Ex-Ambassador Robert Ford on the US role in Syria’s 10-year war

Former US Ambassador to Syria Robert Ford speaks to Aaron Maté about the 10th anniversary of the Syrian war, the US role in the conflict, and why he now supports the withdrawal of US forces. 

Robert Ford served as US Ambassador to Syria from 2011 to 2014. On the tenth anniversary of the Syrian war, Ford speaks to Aaron Maté about the roots of the conflict; the US role; the current US sanctions that target Syria’s reconstruction; chemical weapons allegations against the Syrian government; and why he now supports the withdrawal of US forces.

Guest: Robert Ford, retired US diplomat who served as US Ambassador to Syria from 2011 to 2014. 


AARON MATÉ:  Welcome to Pushback, I’m Aaron Maté.  This month marks the 10th anniversary of the war in Syria.  After a decade, hundreds of thousands have been killed, millions displaced, and the country is still in crisis.  The UN says that sixty percent of Syrians are at risk of famine in the coming year.

Well, joining me is Robert Ford.  He is a retired US diplomat who served as the US Ambassador to Syria from 2011 to 2014.  Robert Ford, welcome to Pushback.

ROBERT FORD:  Nice to be with you.

AARON MATÉ:  I want to get into your recollections and reflections on the 10-year anniversary of the war.  But before we get into the past, I want to talk about the present.

The current US strategy in Syria is one of a military occupation in about a third of Syria, and, also, crippling sanctions that are preventing Syria from rebuilding.  You recently wrote a piece in Foreign Policy called, “US Strategy in Syria Has Failed.”  How would you describe the US strategy in Syria today, and what do you make of it?

ROBERT FORD:  I think since 2015, and the importance of ISIS to the United States, the US has had to two key interests in Syria.  One—and most important—was destroying the Islamic State of Iraq and Syria, ISIS.  And there was a second but less important goal, which was to try to pressure the Assad government in Damascus to make enough reforms to make a political solution to the broader Syrian civil war possible.

The Americans actually did pretty well on goal number one.  ISIS has been pretty much defeated.  It upholds new territory and has many fewer fighters.  As of February 2021, a Pentagon report says that it’s no longer able to attack from Syria to outside of Syria, to places like Western Europe or the United States.  So, that’s all very good.  But on the second goal of helping to resolve the Syrian civil war to promote a political settlement, there I think the Americans have failed and failed badly.

AARON MATÉ:  How so?

ROBERT FORD:  Well, in short, there has been a United Nations-led negotiation about a new Syrian constitution.  That started in 2018, and for three years has made no progress of any …  nothing significant.  Essentially, the Syrian government has refused to negotiate, it simply kind of stalled, refused to write, take notes on areas of agreement or disagreement, which was the UN mediators’ latest suggestion rejected by the Syrian government delegation.  In the end, Bashar al-Assad really does not want to introduce political reforms under outside pressure.  I’m not sure he’ll ever introduce political reforms; that’s a different question.  But, certainly, under outside pressure, and the Americans, despite occupying about a quarter of the country, using different kinds of economic pressure, withholding oil revenues, economic sanctions, and other things, has not succeeded in extracting concessions from Assad, either.  And I think, therefore, we really do need to have a rethink about what we’re doing in Syria.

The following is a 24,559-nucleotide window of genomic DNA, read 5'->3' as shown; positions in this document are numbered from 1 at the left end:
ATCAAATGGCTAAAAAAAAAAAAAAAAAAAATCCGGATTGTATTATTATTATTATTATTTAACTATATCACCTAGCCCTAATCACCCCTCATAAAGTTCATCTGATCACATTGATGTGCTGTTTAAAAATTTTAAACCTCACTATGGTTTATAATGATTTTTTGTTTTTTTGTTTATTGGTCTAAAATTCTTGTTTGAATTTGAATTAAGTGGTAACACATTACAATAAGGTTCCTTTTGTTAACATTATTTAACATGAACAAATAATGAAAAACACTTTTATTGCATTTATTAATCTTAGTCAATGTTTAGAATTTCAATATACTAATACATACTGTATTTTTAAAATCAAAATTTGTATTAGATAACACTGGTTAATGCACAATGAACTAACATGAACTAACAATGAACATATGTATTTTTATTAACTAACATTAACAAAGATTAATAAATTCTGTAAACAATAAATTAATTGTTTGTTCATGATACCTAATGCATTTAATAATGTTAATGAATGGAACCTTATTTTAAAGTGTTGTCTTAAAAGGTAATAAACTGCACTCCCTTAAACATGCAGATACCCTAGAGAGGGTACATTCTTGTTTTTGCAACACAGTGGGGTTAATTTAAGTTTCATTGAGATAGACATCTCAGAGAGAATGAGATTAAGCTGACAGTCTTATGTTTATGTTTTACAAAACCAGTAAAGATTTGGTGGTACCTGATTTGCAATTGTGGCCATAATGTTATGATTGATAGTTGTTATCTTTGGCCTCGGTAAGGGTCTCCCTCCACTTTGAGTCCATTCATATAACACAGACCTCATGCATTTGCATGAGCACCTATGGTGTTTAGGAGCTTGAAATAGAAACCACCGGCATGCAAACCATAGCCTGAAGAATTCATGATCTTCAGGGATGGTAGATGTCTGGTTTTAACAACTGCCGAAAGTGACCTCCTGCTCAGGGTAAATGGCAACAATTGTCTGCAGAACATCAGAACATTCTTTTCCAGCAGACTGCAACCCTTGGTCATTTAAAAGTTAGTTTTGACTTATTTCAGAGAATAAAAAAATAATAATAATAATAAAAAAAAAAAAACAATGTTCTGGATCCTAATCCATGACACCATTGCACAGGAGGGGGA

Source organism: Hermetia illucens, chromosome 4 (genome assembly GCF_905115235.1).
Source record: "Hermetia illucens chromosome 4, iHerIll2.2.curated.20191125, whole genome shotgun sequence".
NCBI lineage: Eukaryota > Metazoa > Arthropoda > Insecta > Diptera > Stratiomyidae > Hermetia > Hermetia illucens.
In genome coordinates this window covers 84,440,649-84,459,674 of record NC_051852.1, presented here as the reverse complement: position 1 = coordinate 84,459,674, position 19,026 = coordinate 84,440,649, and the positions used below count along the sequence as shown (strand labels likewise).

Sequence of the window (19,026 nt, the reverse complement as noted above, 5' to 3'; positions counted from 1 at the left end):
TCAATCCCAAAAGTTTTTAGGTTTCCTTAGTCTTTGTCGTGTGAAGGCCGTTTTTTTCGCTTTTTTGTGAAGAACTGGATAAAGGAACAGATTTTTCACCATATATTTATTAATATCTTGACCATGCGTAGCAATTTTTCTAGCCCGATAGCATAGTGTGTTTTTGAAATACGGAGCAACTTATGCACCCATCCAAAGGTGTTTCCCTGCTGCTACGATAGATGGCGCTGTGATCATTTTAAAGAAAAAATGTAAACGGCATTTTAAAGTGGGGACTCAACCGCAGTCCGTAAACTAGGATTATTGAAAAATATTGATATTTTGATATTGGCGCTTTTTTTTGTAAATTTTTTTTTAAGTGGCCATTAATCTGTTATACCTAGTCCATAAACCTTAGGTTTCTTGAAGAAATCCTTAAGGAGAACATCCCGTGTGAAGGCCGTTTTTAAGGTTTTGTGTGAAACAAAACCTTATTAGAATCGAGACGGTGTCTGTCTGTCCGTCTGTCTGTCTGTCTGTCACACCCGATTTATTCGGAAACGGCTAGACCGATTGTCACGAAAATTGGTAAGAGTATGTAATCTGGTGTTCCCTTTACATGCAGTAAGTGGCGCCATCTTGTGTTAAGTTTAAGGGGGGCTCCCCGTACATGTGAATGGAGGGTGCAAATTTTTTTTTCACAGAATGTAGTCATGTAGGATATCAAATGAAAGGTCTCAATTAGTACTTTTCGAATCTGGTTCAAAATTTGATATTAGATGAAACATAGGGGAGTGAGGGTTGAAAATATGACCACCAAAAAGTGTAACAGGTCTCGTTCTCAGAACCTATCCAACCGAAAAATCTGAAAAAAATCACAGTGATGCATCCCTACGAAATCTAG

AARON MATÉ:  So, do you think that the US should be occupying Syria still and imposing these sanctions that prevent reconstruction?

ROBERT FORD:  I’m mostly concerned about the American military forces because we’ve already lost a few.  I’m happy to say only a few, about half a dozen.  But that’s still half-a-dozen soldiers lost, for what, exactly?  It’s not clear to me.

I think it’s important for your listeners to understand that the American troops were sent into Syria originally to fight ISIS.  Now that that job is more-or-less finished, we have a sort of mission creep where now the American forces are there not to defeat ISIS—ISIS is already defeated.  As I said, the Pentagon report itself, February 5, 2021, said it’s defeated, can’t threaten outside of Syria, which is the most important thing.  But now, so what are the Americans doing?  Well, now they sort of changed the mission to putting pressure on Damascus, the Assad government, trying to get the Iranians out, trying to limit the Russian influence.

The military force, to my mind, is no longer serving a useful purpose.  It costs about two-and-a-half to $3 billion a year.  I’d much rather see that funding used for higher priority needs elsewhere.  So, I think the military forces should leave; they probably need to leave in such a way as to not cause confusion, the way that Donald Trump’s idea of withdrawal did.  There needs to be close consultation with the Syrian Kurdish militia with which we partnered against ISIS.  We need to talk with the Russians about it, how they would come in to help chase the remaining pockets of ISIS here and there.  But it’s not something the Americans need to do.

Sanctions is a different question, Aaron.  I think a lot of it is emotional here in the United States.  There’s a desperate desire for justice after all the war crimes committed in Syria.  And I think getting rid of the sanctions is going to be a much harder battle to fight in the Congress.  So, the sanctions have very strong approval in Congress.  And I think the first step of that is to say, what are the sanctions actually achieving?